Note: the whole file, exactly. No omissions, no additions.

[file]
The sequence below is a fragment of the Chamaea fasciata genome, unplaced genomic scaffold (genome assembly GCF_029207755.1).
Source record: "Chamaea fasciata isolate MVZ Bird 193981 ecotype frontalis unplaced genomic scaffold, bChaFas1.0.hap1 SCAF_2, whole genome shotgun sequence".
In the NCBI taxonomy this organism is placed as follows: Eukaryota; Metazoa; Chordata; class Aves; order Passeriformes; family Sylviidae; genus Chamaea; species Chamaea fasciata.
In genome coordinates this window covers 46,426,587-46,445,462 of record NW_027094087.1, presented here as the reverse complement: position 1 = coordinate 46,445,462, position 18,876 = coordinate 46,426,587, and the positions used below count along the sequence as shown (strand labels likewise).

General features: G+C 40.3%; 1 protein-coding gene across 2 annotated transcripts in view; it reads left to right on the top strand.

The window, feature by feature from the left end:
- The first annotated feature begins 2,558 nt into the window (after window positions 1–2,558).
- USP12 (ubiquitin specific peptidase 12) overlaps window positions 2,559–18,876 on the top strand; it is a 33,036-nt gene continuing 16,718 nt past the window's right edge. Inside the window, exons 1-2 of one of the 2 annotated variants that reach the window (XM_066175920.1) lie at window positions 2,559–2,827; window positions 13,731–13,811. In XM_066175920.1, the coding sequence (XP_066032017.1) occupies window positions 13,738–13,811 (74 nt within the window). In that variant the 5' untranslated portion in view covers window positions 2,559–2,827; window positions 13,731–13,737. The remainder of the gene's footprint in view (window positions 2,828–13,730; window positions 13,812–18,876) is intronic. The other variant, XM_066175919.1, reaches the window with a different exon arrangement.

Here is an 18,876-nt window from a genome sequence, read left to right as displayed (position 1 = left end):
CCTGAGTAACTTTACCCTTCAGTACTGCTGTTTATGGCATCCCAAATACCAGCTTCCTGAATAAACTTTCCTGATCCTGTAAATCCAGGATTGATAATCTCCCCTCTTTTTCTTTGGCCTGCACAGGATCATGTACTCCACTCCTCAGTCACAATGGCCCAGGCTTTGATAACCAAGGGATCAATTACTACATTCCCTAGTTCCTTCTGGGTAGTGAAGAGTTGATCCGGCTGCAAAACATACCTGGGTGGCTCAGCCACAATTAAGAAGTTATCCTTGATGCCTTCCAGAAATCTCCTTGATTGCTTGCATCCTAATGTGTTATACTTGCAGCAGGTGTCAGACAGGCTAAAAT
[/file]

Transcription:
The sequence below is a fragment of the Chamaea fasciata genome, unplaced genomic scaffold (genome assembly GCF_029207755.1).
Source record: "Chamaea fasciata isolate MVZ Bird 193981 ecotype frontalis unplaced genomic scaffold, bChaFas1.0.hap1 SCAF_2, whole genome shotgun sequence".
In the NCBI taxonomy this organism is placed as follows: Eukaryota; Metazoa; Chordata; class Aves; order Passeriformes; family Sylviidae; genus Chamaea; species Chamaea fasciata.
In genome coordinates this window covers 46,426,587-46,445,462 of record NW_027094087.1, presented here as the reverse complement: position 1 = coordinate 46,445,462, position 18,876 = coordinate 46,426,587, and the positions used below count along the sequence as shown (strand labels likewise).

General features: G+C 40.3%; 1 protein-coding gene across 2 annotated transcripts in view; it reads left to right on the top strand.

The window, feature by feature from the left end:
- The first annotated feature begins 2,558 nt into the window (after window positions 1–2,558).
- USP12 (ubiquitin specific peptidase 12) overlaps window positions 2,559–18,876 on the top strand; it is a 33,036-nt gene continuing 16,718 nt past the window's right edge. Inside the window, exons 1-2 of one of the 2 annotated variants that reach the window (XM_066175920.1) lie at window positions 2,559–2,827; window positions 13,731–13,811. In XM_066175920.1, the coding sequence (XP_066032017.1) occupies window positions 13,738–13,811 (74 nt within the window). In that variant the 5' untranslated portion in view covers window positions 2,559–2,827; window positions 13,731–13,737. The remainder of the gene's footprint in view (window positions 2,828–13,730; window positions 13,812–18,876) is intronic. The other variant, XM_066175919.1, reaches the window with a different exon arrangement.

Here is an 18,876-nt window from a genome sequence, read left to right as displayed (position 1 = left end):
CCTGAGTAACTTTACCCTTCAGTACTGCTGTTTATGGCATCCCAAATACCAGCTTCCTGAATAAACTTTCCTGATCCTGTAAATCCAGGATTGATAATCTCCCCTCTTTTTCTTTGGCCTGCACAGGATCATGTACTCCACTCCTCAGTCACAATGGCCCAGGCTTTGATAACCAAGGGATCAATTACTACATTCCCTAGTTCCTTCTGGGTAGTGAAGAGTTGATCCGGCTGCAAAACATACCTGGGTGGCTCAGCCACAATTAAGAAGTTATCCTTGATGCCTTCCAGAAATCTCCTTGATTGCTTGCATCCTAATGTGTTATACTTGCAGCAGGTGTCAGACAGGCTAAAAT